Shillong is also the headquarters of the North Eastern Council, the Eastern Air Command, the Assam Rifle, the Assam Regimental Centre and 101 Comm. Zone. Here, there is the North Eastern Hill University and the official residence of the Governor of Meghalaya.
The principal languages in Meghalaya are Khasi and Garo with English as the official language of the State. It was at the initiative of the Christian missionaries that the Khasi and Garo languages and literature have developed and emerged in the list of Modern India Languages. Now Khasi and Garo languages is taught as one of the subjects of study upto to the Post Graduate level.
The State has a unicameral legislature. The Legislative Assembly consists of 60 Members - 29 from Khasi Hills, 7 from Jaintia Hills and 24 from Garo Hills.
Meghalaya originally comprised of two Districts and three Sub-Divisions. In order to accelerate the pace of development and to bring the administration closer to the people, the State has been reorganized into eleven administrative Districts and four Sub-divisions. For an all round development of the rural areas, the whole State is covered by 39 Community Development Blocks. There are three Autonomous District Councils in the State, namely the Khasi Hills Autonomous District Council, Garo Hills Autonomous District Council and Jaintia Hills Autonomous District Council. These councils discharge the functions and duties as assigned to them under the provisions of the Sixth Schedule of the Constitution of India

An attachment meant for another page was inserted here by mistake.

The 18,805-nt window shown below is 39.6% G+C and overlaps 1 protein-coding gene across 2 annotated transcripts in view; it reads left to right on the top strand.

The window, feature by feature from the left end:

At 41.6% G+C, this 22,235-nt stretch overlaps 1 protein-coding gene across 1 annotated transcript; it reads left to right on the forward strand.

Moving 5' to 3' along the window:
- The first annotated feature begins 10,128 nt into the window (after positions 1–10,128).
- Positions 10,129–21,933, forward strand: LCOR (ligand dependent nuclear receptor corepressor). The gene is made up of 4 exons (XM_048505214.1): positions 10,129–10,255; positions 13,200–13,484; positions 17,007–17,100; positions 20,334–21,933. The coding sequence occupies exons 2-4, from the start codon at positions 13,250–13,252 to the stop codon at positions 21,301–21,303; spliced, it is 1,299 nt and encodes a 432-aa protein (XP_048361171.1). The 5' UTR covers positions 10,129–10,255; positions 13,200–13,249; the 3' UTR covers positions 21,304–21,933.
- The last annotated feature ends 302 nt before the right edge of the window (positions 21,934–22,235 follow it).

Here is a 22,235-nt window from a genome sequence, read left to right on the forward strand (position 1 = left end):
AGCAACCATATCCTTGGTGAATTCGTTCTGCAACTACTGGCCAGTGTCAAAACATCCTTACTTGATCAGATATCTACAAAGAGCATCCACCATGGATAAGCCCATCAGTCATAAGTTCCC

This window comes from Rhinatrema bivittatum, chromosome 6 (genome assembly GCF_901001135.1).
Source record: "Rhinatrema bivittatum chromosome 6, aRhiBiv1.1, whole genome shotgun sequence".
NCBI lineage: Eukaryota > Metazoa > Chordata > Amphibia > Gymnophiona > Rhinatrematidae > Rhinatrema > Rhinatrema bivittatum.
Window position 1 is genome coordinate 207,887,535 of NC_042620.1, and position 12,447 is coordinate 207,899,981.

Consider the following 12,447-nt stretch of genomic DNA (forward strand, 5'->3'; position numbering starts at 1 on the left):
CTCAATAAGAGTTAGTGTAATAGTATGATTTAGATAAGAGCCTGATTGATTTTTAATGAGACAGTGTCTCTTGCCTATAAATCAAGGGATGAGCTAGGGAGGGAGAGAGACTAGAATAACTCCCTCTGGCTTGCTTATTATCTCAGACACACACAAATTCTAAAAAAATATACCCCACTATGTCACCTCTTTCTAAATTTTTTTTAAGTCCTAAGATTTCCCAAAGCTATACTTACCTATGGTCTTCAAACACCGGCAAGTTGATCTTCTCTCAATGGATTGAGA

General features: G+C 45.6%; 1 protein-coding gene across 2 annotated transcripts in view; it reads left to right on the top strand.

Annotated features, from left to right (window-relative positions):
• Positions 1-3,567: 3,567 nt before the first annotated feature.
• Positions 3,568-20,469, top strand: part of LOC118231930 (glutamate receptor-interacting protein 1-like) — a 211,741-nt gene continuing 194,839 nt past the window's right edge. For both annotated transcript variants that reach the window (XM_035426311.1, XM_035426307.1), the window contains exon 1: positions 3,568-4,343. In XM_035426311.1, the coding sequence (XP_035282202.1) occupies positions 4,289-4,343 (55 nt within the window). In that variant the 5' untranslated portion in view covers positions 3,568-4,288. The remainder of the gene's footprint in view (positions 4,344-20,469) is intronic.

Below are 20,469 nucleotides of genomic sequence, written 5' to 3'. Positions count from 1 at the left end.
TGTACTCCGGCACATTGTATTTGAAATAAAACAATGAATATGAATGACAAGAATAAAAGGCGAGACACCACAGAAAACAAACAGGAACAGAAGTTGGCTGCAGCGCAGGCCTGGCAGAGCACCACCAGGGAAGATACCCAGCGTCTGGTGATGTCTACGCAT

The functions and duties in each Council are discharged through the Executive, Legislative and Judiciary Wings.
The Members of the Councils are elected by the adult suffrage for a term of five years.
Meghalaya is the homeland of three of India’s ancient hill communities, the Khasi, the Jaintias and the Garos. Dance, music and sports reflect their way of life. Festive sounds of merry making echo from hill to hill revealing the pulsating life of the tribal people. Mindful of their cultural heritage these simple folks are jovial and hospitable.